Frozen fillets are another option if you can’t get your hands on fresh fish. Just make sure you defrost the fish completely in the fridge before using it for this dish. And make sure you pat it dry before cooking – especially with formerly frozen fish, but all fish as well.


We hope you enjoy this recipe for Sea Bass with Seasonal Citrus Salsa! If you give it a try, leave us a comment below or tag us on Instagram @cooking_with_wine!

Sea Bass with Citrus Salsa
Sea Bass with Citrus Salsa
Recipe developed in collaboration with Chef Vanessa Wilson-Watson

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Sea Bass with Seasonal Citrus Salsa

5 from 1 vote
Recipe by Mark, Angela and Vanessa Wilson-Watson Course: MainCuisine: AmericanDifficulty: Easy


Prep time


Cooking time


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  • For the salsa
  • 2 2 assorted oranges (we used 1 cara-cara and 1 blood orange) peeled and segmented.

  • 1/4 cup 1/4 (30g) of raw red onion minced

  • 1/2 cup 1/2 (64g) fresh pineapple (cut in small dice – 1/4 inch squares)

  • 1 medium 1 jalapeño seeded and finely diced

  • 1/3 cup 1/3 (about 5g) fresh cilantro, roughly chopped

  • 1/2 1/2 lime, juiced

  • 1 tbsp 1 (15 ml) olive oil

  • 1 tbsp 1 (15 ml) champagne or white wine vinegar

  • Small handful of cilantro leaves, chopped

  • Pinch chili powder

  • Pinch smoked paprika

  • Salt and black pepper to taste

  • For the Fish
  • 2 2 sea bass fillets (8 oz each), skin removed

  • 2 tbsp 2 (30 ml) olive oil, divided

  • 2 tsp 2 kosher salt

  • 1 tsp 1 black pepper

  • For the Pepper Rice
  • 3/4 cup 3/4 (150 g) basmati rice*

  • 1/4 cup 1/4 (50g) bicolored quinoa

  • 1 tsp 1 paprika

  • 1/2 tsp 1/2 salt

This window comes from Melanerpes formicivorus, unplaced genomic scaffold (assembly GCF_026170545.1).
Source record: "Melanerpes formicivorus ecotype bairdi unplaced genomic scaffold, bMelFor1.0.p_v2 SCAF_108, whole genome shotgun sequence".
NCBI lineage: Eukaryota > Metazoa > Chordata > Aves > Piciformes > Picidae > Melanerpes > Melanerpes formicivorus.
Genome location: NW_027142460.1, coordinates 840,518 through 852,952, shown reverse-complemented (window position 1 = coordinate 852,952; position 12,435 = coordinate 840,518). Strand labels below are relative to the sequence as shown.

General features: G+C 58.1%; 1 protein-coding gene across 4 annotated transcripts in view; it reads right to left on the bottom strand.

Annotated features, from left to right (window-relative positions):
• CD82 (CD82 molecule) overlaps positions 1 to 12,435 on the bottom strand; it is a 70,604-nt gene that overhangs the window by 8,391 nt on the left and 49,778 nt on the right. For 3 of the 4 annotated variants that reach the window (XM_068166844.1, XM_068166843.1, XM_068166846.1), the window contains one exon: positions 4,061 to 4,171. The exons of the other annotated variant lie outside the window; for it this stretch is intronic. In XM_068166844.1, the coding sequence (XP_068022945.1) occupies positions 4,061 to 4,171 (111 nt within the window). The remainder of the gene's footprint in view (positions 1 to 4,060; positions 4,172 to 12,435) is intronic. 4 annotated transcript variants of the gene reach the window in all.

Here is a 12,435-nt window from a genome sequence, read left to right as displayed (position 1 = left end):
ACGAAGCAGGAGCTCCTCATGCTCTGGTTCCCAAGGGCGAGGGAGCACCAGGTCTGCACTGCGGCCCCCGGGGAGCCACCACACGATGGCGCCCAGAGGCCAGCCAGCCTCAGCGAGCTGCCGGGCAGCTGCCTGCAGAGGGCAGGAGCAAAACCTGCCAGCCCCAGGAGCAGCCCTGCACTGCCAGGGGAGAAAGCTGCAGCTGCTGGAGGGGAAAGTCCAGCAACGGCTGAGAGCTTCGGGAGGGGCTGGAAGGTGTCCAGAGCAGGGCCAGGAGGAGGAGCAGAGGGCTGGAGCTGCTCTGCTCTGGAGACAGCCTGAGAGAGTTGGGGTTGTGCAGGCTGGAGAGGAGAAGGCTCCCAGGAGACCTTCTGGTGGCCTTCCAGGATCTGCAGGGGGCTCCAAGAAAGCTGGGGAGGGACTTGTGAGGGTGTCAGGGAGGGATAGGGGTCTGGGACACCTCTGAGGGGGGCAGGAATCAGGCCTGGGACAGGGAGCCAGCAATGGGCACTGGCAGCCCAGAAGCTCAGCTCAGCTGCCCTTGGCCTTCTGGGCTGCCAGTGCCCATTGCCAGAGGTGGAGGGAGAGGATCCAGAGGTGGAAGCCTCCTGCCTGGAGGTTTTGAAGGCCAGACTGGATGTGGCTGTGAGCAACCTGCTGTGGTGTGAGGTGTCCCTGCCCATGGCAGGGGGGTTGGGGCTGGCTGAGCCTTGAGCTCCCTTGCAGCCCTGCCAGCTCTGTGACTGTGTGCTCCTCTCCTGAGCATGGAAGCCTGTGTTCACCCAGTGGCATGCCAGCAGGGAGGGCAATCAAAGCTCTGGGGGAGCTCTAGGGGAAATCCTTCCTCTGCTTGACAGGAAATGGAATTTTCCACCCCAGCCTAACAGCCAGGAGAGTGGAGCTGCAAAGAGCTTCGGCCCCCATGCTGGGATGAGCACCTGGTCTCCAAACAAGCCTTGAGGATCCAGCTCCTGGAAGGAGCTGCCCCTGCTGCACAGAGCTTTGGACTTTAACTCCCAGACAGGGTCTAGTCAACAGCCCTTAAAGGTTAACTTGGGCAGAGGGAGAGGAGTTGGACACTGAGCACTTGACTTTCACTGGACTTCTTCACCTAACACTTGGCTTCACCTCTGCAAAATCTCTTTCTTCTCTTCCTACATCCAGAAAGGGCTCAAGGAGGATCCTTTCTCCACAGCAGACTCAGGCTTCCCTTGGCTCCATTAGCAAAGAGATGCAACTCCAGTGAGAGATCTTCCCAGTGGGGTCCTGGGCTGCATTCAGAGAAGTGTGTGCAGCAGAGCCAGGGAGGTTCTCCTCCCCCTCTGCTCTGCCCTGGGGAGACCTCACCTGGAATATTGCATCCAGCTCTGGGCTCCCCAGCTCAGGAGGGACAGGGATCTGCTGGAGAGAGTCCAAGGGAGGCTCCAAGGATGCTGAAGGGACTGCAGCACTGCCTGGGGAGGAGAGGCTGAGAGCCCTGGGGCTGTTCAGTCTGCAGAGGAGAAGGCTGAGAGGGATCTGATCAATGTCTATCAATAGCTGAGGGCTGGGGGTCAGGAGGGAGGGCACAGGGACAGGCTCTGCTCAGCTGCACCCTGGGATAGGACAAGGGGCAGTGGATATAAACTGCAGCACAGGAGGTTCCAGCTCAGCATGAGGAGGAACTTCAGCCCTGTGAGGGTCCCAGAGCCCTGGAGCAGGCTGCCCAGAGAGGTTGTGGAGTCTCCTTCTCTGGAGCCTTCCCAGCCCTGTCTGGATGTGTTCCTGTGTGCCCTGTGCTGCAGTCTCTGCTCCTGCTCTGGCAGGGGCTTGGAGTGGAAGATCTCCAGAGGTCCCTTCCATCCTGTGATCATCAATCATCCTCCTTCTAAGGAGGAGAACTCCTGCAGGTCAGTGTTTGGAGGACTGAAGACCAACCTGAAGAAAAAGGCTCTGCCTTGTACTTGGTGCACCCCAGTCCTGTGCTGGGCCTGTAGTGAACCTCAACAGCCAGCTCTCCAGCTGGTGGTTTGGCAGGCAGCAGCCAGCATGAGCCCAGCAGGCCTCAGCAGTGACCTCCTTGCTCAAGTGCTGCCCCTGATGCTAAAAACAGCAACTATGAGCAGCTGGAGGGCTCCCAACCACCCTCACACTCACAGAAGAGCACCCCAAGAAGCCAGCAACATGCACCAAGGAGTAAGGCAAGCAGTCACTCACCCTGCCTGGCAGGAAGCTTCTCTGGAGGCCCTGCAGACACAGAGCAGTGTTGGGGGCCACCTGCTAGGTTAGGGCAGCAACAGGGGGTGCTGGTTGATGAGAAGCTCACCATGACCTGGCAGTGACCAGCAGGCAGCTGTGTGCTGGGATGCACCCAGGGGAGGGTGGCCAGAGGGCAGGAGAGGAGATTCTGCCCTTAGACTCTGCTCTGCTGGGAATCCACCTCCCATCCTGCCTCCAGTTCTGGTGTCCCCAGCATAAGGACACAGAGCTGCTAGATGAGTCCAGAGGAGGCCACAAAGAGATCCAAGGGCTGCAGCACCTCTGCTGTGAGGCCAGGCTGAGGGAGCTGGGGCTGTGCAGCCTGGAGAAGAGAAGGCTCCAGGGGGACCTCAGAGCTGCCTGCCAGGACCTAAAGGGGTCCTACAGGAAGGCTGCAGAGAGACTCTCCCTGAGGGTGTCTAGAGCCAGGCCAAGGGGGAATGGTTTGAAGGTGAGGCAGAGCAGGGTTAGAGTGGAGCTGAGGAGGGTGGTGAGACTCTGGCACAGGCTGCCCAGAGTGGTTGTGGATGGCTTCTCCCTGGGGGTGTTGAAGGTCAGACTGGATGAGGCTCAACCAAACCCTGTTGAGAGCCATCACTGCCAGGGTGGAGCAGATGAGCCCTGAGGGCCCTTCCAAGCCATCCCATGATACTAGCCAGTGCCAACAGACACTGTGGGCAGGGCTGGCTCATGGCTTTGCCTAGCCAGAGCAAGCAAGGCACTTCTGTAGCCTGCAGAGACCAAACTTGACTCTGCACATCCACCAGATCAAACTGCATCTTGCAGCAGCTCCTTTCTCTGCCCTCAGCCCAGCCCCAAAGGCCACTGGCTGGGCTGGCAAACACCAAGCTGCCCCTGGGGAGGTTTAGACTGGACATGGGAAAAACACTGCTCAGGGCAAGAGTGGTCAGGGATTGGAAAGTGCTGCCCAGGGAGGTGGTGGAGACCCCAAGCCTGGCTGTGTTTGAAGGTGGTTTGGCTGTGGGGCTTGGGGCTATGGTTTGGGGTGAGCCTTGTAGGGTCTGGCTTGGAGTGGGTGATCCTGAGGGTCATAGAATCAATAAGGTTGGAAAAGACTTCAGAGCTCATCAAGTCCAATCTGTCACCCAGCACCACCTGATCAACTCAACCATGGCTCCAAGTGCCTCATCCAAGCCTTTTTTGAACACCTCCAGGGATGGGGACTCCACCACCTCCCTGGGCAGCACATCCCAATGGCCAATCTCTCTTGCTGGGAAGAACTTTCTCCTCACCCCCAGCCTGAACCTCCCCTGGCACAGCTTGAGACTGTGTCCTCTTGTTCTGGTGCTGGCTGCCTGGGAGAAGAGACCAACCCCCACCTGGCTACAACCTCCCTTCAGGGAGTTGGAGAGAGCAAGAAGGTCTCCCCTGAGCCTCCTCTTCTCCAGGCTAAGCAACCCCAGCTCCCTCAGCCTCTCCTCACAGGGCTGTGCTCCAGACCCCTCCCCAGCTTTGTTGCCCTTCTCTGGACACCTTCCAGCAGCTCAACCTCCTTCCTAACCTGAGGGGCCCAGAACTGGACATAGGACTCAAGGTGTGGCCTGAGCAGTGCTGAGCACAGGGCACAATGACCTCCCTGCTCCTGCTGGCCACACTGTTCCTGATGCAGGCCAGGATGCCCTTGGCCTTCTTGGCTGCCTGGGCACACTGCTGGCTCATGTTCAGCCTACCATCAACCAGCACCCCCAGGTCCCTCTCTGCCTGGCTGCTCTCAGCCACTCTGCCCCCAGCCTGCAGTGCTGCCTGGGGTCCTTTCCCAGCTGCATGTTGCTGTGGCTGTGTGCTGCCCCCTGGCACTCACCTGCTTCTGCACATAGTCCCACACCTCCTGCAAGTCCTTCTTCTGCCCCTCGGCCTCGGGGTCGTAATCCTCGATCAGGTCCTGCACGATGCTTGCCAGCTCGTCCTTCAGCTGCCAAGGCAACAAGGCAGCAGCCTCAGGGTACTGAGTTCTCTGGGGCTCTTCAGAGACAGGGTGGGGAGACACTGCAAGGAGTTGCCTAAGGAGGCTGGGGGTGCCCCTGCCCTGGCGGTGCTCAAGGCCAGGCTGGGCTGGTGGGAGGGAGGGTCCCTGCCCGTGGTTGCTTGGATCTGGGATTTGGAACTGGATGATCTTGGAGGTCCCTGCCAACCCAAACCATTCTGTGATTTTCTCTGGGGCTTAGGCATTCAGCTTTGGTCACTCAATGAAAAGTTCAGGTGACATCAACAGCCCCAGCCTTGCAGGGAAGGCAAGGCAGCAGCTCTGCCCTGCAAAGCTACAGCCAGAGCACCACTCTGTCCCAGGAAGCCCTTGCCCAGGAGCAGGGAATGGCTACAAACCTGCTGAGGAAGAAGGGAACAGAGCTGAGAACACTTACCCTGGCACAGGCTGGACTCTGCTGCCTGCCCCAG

• 1 tsp 1 unsalted butter

  • 12 oz 12 (350 ml) water


  • First make the salsa. In a serving bowl combine everything and taste to adjust the seasoning, adding salt and pepper as needed. Set aside at room temp until ready to use.
  • For the fish, preheat the oven to 400°F (around 205° C). Drizzle the fish with 1 Tbsp (15 ml) olive oil and sprinkle with salt and pepper. Heat an oven safe skillet over medium-high to high heat. Once your pan is hot add the other 1 Tbsp (15 ml) of olive oil to the pan until the pan just starts to smoke. Add the fish and cook for about 3 minutes on one side, looking for a brown crust, then flip it for about 15 seconds. Remove the pan from the stove and immediately place it in your preheated oven. Roast for 20 minutes for a 2 inch thick (8oz) piece of fish. Top with the salsa and serve with the rice.
  • While the fish roasts, start the rice. For the rice, bring everything except the rice to a boil over high heat, add the rice and bring back to a boil. Reduce heat to low and cover for about 18 minutes or until water has absorbed and the rice is tender. Serve with fish.


  • *If you choose to use a different type of rice, refer to cooking directions on the package, as all rice varieties don’t cook for the same amount of time or with the same liquid-to-rice ratios.